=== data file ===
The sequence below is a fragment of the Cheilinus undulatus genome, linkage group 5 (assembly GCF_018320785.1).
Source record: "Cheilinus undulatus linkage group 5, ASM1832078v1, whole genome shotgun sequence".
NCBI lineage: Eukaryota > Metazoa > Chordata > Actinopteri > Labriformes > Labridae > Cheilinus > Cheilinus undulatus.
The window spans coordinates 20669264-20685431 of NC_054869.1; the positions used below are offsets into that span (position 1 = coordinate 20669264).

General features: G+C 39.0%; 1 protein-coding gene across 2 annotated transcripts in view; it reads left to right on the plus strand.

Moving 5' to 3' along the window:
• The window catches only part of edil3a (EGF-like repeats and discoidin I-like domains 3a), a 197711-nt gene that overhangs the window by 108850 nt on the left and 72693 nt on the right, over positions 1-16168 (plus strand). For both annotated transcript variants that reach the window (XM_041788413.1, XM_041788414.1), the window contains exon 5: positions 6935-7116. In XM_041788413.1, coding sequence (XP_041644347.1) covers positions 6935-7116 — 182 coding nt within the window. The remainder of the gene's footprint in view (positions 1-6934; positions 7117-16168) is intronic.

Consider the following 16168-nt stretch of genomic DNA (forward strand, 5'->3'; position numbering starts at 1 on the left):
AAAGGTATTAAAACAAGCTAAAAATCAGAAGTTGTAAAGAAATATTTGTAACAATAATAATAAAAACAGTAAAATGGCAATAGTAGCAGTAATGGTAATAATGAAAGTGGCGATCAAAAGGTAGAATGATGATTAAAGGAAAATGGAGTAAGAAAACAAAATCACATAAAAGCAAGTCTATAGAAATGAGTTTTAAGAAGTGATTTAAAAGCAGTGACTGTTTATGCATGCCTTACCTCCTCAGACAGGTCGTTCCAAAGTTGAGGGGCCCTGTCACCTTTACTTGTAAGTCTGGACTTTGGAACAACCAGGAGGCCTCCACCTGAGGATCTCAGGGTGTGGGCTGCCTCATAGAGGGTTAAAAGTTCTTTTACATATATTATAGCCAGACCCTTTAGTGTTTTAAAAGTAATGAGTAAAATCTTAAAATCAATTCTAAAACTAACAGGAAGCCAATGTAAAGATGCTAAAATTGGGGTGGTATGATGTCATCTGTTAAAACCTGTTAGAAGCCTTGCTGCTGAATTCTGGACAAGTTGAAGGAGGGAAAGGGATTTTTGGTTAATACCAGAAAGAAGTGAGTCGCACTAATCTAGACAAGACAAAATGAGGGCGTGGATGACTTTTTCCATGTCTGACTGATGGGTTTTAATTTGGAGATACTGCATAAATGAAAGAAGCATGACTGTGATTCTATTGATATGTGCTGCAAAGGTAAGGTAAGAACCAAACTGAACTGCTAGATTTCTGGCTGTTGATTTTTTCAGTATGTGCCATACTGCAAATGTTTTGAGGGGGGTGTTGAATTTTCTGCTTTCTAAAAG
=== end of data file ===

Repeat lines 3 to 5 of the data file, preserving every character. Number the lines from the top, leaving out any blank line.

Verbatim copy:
NCBI lineage: Eukaryota > Metazoa > Chordata > Actinopteri > Labriformes > Labridae > Cheilinus > Cheilinus undulatus.
The window spans coordinates 20669264-20685431 of NC_054869.1; the positions used below are offsets into that span (position 1 = coordinate 20669264).

General features: G+C 39.0%; 1 protein-coding gene across 2 annotated transcripts in view; it reads left to right on the plus strand.